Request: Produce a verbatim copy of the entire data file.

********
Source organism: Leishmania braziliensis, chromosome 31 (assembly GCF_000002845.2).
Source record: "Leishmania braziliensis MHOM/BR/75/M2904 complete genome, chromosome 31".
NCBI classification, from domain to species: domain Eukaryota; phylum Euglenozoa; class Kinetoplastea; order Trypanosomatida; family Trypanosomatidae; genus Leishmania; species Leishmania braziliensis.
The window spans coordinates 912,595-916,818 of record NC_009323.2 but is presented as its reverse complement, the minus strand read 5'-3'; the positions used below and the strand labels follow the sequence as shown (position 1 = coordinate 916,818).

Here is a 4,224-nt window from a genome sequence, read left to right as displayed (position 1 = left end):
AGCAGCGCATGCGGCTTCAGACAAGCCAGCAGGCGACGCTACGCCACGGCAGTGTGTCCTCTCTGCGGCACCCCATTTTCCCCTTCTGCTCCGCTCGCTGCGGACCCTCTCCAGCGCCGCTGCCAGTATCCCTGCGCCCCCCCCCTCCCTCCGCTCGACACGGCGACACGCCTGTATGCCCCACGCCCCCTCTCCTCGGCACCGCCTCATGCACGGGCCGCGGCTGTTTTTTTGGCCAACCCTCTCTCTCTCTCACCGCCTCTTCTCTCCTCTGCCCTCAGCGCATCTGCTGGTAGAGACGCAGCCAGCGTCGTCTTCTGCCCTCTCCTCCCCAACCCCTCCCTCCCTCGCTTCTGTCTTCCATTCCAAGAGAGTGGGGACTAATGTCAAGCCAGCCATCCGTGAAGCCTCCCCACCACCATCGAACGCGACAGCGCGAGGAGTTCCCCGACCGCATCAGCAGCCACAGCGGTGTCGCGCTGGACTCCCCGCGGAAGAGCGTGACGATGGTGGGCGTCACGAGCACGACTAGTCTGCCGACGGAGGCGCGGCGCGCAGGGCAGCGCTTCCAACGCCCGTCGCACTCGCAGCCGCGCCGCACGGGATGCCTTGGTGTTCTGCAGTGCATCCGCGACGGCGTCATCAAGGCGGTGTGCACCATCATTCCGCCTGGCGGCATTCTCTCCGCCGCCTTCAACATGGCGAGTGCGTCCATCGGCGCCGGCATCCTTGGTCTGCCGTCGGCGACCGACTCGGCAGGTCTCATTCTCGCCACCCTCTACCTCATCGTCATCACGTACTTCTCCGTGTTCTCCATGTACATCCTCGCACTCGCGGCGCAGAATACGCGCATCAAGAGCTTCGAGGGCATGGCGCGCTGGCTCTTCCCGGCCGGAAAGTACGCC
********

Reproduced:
Source organism: Leishmania braziliensis, chromosome 31 (assembly GCF_000002845.2).
Source record: "Leishmania braziliensis MHOM/BR/75/M2904 complete genome, chromosome 31".
NCBI classification, from domain to species: domain Eukaryota; phylum Euglenozoa; class Kinetoplastea; order Trypanosomatida; family Trypanosomatidae; genus Leishmania; species Leishmania braziliensis.
The window spans coordinates 912,595-916,818 of record NC_009323.2 but is presented as its reverse complement, the minus strand read 5'-3'; the positions used below and the strand labels follow the sequence as shown (position 1 = coordinate 916,818).

Here is a 4,224-nt window from a genome sequence, read left to right as displayed (position 1 = left end):
AGCAGCGCATGCGGCTTCAGACAAGCCAGCAGGCGACGCTACGCCACGGCAGTGTGTCCTCTCTGCGGCACCCCATTTTCCCCTTCTGCTCCGCTCGCTGCGGACCCTCTCCAGCGCCGCTGCCAGTATCCCTGCGCCCCCCCCCTCCCTCCGCTCGACACGGCGACACGCCTGTATGCCCCACGCCCCCTCTCCTCGGCACCGCCTCATGCACGGGCCGCGGCTGTTTTTTTGGCCAACCCTCTCTCTCTCTCACCGCCTCTTCTCTCCTCTGCCCTCAGCGCATCTGCTGGTAGAGACGCAGCCAGCGTCGTCTTCTGCCCTCTCCTCCCCAACCCCTCCCTCCCTCGCTTCTGTCTTCCATTCCAAGAGAGTGGGGACTAATGTCAAGCCAGCCATCCGTGAAGCCTCCCCACCACCATCGAACGCGACAGCGCGAGGAGTTCCCCGACCGCATCAGCAGCCACAGCGGTGTCGCGCTGGACTCCCCGCGGAAGAGCGTGACGATGGTGGGCGTCACGAGCACGACTAGTCTGCCGACGGAGGCGCGGCGCGCAGGGCAGCGCTTCCAACGCCCGTCGCACTCGCAGCCGCGCCGCACGGGATGCCTTGGTGTTCTGCAGTGCATCCGCGACGGCGTCATCAAGGCGGTGTGCACCATCATTCCGCCTGGCGGCATTCTCTCCGCCGCCTTCAACATGGCGAGTGCGTCCATCGGCGCCGGCATCCTTGGTCTGCCGTCGGCGACCGACTCGGCAGGTCTCATTCTCGCCACCCTCTACCTCATCGTCATCACGTACTTCTCCGTGTTCTCCATGTACATCCTCGCACTCGCGGCGCAGAATACGCGCATCAAGAGCTTCGAGGGCATGGCGCGCTGGCTCTTCCCGGCCGGAAAGTACGCC